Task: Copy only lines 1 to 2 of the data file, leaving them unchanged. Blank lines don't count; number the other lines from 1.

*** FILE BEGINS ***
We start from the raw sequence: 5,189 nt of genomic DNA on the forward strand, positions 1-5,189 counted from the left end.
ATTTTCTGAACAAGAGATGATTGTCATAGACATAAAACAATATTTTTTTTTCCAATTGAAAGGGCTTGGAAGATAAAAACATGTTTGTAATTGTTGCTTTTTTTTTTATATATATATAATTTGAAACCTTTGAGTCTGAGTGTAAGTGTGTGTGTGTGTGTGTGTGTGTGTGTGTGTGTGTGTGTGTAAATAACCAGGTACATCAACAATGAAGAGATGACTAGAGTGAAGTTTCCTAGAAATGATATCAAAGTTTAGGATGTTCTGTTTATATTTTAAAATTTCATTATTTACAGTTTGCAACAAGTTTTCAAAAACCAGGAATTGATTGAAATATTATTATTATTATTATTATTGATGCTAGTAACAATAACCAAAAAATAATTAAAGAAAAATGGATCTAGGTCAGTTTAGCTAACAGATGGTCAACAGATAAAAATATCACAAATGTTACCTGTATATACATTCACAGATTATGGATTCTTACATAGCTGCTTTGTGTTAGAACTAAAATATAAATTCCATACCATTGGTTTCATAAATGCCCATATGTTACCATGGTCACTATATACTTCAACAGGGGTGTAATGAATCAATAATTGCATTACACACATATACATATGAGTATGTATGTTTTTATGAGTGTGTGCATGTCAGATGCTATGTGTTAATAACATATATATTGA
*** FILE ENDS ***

We start from the raw sequence: 5,189 nt of genomic DNA on the forward strand, positions 1-5,189 counted from the left end.
ATTTTCTGAACAAGAGATGATTGTCATAGACATAAAACAATATTTTTTTTTCCAATTGAAAGGGCTTGGAAGATAAAAACATGTTTGTAATTGTTGCTTTTTTTTTTATATATATATAATTTGAAACCTTTGAGTCTGAGTGTAAGTGTGTGTGTGTGTGTGTGTGTGTGTGTGTGTGTGTGTGTGTAAATAACCAGGTACATCAACAATGAAGAGATGACTAGAGTGAAGTTTCCTAGAAATGATATCAAAGTTTAGGATGTTCTGTTTATATTTTAAAATTTCATTATTTACAGTTTGCAACAAGTTTTCAAAAACCAGGAATTGATTGAAATATTATTATTATTATTATTATTGATGCTAGTAACAATAACCAAAAAATAATTAAAGAAAAATGGATCTAGGTCAGTTTAGCTAACAGATGGTCAACAGATAAAAATATCACAAATGTTACCTGTATATACATTCACAGATTATGGATTCTTACATAGCTGCTTTGTGTTAGAACTAAAATATAAATTCCATACCATTGGTTTCATAAATGCCCATATGTTACCATGGTCACTATATACTTCAACAGGGGTGTAATGAATCAATAATTGCATTACACACATATACATATGAGTATGTATGTTTTTATGAGTGTGTGCATGTCAGATGCTATGTGTTAATAACATATATATTGA